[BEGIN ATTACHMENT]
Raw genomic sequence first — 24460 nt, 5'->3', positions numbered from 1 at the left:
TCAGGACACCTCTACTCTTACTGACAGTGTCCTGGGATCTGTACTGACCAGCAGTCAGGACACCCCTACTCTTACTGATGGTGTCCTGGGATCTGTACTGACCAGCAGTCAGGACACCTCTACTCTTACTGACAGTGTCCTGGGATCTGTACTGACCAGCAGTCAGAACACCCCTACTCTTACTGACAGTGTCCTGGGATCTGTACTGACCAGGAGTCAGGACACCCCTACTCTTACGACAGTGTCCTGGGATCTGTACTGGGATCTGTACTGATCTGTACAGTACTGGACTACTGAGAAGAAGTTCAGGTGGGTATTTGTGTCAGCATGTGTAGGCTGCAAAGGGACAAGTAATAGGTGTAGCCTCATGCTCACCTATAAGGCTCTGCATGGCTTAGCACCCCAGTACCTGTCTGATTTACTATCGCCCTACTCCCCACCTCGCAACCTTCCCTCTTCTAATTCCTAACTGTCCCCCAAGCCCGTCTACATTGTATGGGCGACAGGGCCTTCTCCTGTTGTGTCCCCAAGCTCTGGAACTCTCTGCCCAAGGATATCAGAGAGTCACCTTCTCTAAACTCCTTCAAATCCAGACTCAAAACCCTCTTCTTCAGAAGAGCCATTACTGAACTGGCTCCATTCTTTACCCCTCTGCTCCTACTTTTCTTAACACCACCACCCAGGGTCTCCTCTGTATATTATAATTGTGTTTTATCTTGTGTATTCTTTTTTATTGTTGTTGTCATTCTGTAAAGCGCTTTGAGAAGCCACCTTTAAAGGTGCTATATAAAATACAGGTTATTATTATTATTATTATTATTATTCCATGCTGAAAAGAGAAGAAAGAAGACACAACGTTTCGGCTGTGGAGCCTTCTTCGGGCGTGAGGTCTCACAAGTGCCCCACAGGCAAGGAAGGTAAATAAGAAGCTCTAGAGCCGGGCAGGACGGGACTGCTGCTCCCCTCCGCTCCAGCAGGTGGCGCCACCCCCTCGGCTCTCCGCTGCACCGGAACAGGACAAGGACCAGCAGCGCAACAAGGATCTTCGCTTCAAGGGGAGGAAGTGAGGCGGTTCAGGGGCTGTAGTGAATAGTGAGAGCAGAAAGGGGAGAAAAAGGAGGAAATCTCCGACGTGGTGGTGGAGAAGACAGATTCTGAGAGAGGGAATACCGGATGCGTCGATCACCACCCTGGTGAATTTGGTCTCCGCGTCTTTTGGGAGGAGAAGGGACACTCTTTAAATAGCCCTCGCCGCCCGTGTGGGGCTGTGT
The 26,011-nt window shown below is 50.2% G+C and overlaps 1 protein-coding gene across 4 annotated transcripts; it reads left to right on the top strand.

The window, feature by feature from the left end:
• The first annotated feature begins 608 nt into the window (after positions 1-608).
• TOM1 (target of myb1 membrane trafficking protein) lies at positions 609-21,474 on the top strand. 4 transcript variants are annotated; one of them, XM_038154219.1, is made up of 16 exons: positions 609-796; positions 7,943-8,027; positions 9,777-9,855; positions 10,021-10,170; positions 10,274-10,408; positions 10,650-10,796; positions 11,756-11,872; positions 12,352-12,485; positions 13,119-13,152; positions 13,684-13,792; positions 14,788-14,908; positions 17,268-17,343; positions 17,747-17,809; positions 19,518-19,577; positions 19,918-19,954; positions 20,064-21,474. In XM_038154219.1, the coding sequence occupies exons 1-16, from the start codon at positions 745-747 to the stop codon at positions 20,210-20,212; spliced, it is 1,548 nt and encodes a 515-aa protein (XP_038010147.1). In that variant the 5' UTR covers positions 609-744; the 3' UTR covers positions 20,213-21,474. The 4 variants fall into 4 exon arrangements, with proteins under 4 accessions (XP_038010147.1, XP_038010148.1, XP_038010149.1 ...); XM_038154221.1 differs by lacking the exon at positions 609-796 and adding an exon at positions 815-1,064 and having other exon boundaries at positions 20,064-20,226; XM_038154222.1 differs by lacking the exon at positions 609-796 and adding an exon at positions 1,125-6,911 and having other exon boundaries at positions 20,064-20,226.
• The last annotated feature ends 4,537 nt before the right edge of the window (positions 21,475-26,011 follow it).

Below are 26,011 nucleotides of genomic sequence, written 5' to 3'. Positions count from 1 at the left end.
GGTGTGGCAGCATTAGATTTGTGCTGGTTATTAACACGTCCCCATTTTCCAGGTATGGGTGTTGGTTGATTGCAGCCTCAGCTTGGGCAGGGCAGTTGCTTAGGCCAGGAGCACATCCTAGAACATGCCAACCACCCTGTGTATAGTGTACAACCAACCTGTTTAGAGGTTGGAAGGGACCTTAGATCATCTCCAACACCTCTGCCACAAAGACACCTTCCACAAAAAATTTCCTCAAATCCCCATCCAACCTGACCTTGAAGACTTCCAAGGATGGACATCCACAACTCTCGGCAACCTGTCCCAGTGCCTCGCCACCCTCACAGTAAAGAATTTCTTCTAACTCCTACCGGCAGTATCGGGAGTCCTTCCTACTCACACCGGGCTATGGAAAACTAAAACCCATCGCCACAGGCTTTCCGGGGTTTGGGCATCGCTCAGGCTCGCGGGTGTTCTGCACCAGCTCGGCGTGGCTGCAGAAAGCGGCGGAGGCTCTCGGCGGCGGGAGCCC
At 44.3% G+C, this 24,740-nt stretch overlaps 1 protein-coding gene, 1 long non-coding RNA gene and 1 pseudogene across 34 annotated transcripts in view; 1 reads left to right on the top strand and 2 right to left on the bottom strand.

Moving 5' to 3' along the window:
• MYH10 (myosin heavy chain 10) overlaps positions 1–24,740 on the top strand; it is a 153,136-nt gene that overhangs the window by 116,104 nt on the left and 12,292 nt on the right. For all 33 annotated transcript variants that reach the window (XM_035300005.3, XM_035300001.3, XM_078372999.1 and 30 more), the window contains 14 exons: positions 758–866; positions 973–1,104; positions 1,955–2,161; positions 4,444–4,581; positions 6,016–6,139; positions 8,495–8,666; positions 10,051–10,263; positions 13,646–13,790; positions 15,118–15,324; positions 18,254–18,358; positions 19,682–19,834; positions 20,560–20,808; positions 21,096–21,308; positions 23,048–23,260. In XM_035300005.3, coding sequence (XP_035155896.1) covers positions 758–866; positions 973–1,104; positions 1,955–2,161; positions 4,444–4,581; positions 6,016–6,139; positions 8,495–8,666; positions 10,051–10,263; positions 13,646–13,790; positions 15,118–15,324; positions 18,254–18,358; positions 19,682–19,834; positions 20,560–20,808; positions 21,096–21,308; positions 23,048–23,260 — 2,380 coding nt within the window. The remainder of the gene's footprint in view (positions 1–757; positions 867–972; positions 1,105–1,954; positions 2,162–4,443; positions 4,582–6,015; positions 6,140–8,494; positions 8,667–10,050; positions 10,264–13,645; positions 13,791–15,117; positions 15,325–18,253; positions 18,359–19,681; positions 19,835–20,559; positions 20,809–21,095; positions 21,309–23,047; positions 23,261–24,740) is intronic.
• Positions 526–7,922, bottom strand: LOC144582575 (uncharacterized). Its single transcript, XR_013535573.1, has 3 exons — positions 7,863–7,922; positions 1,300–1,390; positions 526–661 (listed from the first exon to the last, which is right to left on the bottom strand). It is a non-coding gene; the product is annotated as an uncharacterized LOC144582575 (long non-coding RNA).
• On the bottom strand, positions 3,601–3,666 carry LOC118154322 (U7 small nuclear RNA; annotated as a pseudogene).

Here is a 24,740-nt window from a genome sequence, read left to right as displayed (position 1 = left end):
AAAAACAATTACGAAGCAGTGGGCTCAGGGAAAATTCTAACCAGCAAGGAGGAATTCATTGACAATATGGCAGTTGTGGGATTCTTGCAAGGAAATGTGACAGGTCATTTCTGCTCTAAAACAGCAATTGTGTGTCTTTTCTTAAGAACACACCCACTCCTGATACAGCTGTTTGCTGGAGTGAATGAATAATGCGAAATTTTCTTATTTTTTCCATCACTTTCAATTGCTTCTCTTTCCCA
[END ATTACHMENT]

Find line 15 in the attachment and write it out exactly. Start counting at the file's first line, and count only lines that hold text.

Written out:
Here is a 24,740-nt window from a genome sequence, read left to right as displayed (position 1 = left end):